December 7, 20200 mins read
Over the past year, we have been working hard to improve our testing for Gradle projects imported from Git repositories by making it more reliable, accurate, and scalable.
We understood that parsing a Gradle manifest, instead of a Gradle lock file, would be a never-ending war that we would always lose. Trying to interpret the Gradle complexity model by parsing a
build.gradle file is a non-deterministic approach, that relies on many assumptions. Configurations that strictly force a certain version or a maximum version of one or multiple dependencies, or whose versions are defined in other files, would not always be considered. Also, this approach will never explicitly declare what Gradle is going to resolve and use in different configuration contexts, such as compile, test, or runtime phases. All of these can lead to inaccurate or incomplete results.
That’s why different dependency tools rely on dependency locking to help developers achieve reproducible builds. Examples include npm (
package-lock.json), yarn (
yarn.lock), RubyGems (
Gemfile.lock), and now also Gradle with
How to generate a Gradle lockfile
This is how a typical
It does not contain a tree or graph structure—instead, does its job by including all the direct and transitive dependencies being used, specifying the versions and the configurations that they belong to.
To generate a lockfile in your single project or mono-repo (containing different sub-projects) edit your
build.gradle with the following instructions:
As you can see we are asking Gradle to trigger
dependencyLocking considering all available configurations—e.g.
annotationProcessor, compile, runtime etc.
Once we have added the code, it will allow Gradle to understand what our intentions are.
In this example, we have a single configuration but usually, we can have multiple configurations and we could end up with multiple lockfiles per configuration. In order to have a single source of truth let’s see how we can generate a single lockfile per project.
Generating a single lockfile
Using a feature preview of Gradle 7.0 that is already available for Gradle 6.0+ users, we can generate a single
gradle.lockfile per project that contains all the different lock states for different configurations. This single lockfile approach will be the default from Gradle 7.0.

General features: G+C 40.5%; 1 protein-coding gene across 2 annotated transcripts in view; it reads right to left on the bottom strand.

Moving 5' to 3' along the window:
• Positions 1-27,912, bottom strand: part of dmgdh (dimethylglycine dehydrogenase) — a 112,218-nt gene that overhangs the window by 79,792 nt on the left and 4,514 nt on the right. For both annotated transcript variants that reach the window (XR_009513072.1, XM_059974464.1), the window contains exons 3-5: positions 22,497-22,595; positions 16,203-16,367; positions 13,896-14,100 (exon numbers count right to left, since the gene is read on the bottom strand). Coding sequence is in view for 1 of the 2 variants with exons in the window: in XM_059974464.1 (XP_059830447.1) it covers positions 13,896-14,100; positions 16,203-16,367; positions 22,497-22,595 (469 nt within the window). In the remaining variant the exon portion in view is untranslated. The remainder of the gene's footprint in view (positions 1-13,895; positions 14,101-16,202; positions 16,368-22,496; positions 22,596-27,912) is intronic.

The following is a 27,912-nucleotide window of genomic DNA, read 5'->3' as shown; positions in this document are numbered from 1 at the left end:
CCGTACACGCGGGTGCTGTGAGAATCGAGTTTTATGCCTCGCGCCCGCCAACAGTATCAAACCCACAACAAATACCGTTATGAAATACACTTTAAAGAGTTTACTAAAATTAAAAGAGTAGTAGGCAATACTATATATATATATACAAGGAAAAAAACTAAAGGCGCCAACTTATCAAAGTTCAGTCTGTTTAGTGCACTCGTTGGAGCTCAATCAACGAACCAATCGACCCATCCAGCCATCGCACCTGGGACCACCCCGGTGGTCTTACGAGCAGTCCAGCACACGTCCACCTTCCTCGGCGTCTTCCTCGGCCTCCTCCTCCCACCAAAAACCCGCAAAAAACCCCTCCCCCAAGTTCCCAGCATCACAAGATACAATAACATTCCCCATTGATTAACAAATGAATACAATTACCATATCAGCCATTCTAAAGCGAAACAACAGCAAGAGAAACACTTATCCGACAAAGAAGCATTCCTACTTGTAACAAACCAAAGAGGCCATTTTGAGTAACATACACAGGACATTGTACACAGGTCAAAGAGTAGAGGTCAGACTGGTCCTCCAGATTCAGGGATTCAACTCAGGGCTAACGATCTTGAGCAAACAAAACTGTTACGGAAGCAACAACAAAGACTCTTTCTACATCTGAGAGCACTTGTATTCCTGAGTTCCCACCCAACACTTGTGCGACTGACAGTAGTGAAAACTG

Once we define this rule the next step is run in our terminal the command
gradle resolveAndLockAll --write-locks that will generate the lockfile below:
From the above we can see that:
each line still represents a single dependency in the GAV notation
every dependency has a list of configurations where the dependency belongs.
the last line
emptycontains the list of available configurations that do not have dependencies.
How Gradle lockfile makes your life easier
Using dependency locking can prevent unexpected errors introduced by a transitive dependency that you have no control over when using dynamic dependency versions (e.g. 1.+ or [1.0,2.0). This is a common scenario that can happen anytime behind the scenes.
Here, we have a small
build.gradle file where we declare a dependency with a dynamic version:
By running the command
gradle -q dependencies, the output is not 2.11 or 2.14. As we can see from the image below, Gradle resolved the dependencies to 2.13.
Now, by verifying the dependencies available in the lockfile, we can confirm that the command output matches with the lockfile state of the application of our example.
Now it’s time to see the results!
Here, we have a scenario where we failed to parse the
build.gradle file that contained dependencies with dynamic versions. Let’s compare the results by utilizing a
As we can see the results when utilising the
gradle.lockfile are really superior—we have been able to identify 24 dependencies vs 0 from the previous case, including direct and transitive ones, and report a total of 33 issues!
If you wish to dive in dependency locking in Gradle further, check out the official documentation.
We hope you like this Snyk feature! Don’t have a Snyk account yet? Sign up for free.